Motorix by Monica 

A few weeks ago I had the pleasure to hear my friend Monica Maccaux speak during the College of Art Association Annual 2018 conference in Los Angeles. This is a design conference for people in design education. In the Design Incubation Special Program on Typography, Monica spoke about her typeface Motorix that she designed while we were in graduate school. After graduate school, she developed and published it at Psy/Ops type foundry. You can purchase Motorix typeface here.

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This may be a bit philosophical, but in her research, while creating Motorix, Monica questioned beauty and form. A very debatable topic amongst the art and design world because perhaps beauty is defined by taste and or what we are already familiar in seeing in the world today. Her typeface pushes the boundary of beauty by creating something a bit more disruptive than what we are used to typing and seeing on a daily basis in our emails, the web, etc. Motorix is interesting in that it looks odd and different and yet is very well designed and thoroughly thought out with letterforms that are interchangeable, with variants creating thousands upon thousands of letter combinations.

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Motorix functions
because of its form, with letterforms that

are interchangeable,

and variants creating
thousands upon thousands of letter combinations.

She shares the comparison of how far we have come in our understanding of language and states, “when approaching typeface design, one has to acknowledge that to design type, is to design language.” By going back in time to understand how languages were formed from Lascaux’s cave drawings 20,000 years ago, to today with the use of text messaging and emojis. And questions, “Do we as a society embody the modern-day equivalent of the digital version of Egyptian hieroglyphics? What other letterforms or punctuation will appear, or alternatively, disappear? It is clear that language and the usage of it (as well as the design) evolves with need and technology, and as our needs change as a society, our language which will need to adapt.”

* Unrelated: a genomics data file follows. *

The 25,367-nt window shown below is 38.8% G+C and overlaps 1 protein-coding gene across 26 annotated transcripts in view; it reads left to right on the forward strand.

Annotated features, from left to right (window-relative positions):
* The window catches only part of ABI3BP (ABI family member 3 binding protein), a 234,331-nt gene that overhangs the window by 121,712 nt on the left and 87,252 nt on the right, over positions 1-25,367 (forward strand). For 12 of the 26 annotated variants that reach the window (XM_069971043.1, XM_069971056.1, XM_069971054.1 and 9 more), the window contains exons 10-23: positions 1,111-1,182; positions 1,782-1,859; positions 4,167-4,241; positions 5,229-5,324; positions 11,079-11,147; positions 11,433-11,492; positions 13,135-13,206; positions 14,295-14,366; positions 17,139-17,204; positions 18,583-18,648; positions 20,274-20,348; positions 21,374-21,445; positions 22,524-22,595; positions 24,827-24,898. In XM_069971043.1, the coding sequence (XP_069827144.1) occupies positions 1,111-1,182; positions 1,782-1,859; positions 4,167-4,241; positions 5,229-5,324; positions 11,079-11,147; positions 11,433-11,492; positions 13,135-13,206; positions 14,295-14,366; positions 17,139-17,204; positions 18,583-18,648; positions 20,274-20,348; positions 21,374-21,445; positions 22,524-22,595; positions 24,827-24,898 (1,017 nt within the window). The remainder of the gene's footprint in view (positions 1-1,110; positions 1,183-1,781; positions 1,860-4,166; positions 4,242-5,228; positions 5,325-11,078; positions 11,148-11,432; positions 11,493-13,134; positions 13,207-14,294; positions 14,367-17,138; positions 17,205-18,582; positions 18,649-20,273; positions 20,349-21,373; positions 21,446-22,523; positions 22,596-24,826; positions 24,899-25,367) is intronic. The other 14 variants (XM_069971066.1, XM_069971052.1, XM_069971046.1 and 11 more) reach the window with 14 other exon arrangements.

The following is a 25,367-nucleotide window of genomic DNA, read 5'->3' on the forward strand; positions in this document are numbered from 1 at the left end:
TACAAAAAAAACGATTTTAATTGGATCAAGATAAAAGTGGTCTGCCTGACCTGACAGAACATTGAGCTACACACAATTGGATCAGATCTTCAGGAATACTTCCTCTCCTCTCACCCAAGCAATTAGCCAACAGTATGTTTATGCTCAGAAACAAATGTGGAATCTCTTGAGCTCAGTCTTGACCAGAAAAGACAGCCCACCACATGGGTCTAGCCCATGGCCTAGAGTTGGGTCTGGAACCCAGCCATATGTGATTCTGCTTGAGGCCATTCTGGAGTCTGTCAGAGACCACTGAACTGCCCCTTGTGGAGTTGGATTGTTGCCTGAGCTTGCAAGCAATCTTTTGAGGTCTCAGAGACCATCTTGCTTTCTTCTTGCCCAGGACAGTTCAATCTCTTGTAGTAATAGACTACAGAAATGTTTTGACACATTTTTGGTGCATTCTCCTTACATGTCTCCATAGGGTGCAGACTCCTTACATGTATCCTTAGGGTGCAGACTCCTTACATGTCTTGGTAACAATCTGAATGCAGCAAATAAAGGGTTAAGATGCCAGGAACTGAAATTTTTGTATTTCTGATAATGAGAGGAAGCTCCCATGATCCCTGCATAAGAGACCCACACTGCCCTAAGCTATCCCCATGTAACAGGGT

The ‘Motorix’ typeface development challenges the rules of form, beauty, and function all the while pushing the limits of what language looks like.

The ‘Motorix’ typeface development challenges the rules of form, beauty, and function all the while pushing the limits of what language looks like.


Monica is the founder of Blue Taco Design, a full-service Branding, Advertising and Type Design Studio. She is also an Assistant Professor of Graphic Design and Head of the Graphic Design Program at the University of Nevada, Reno.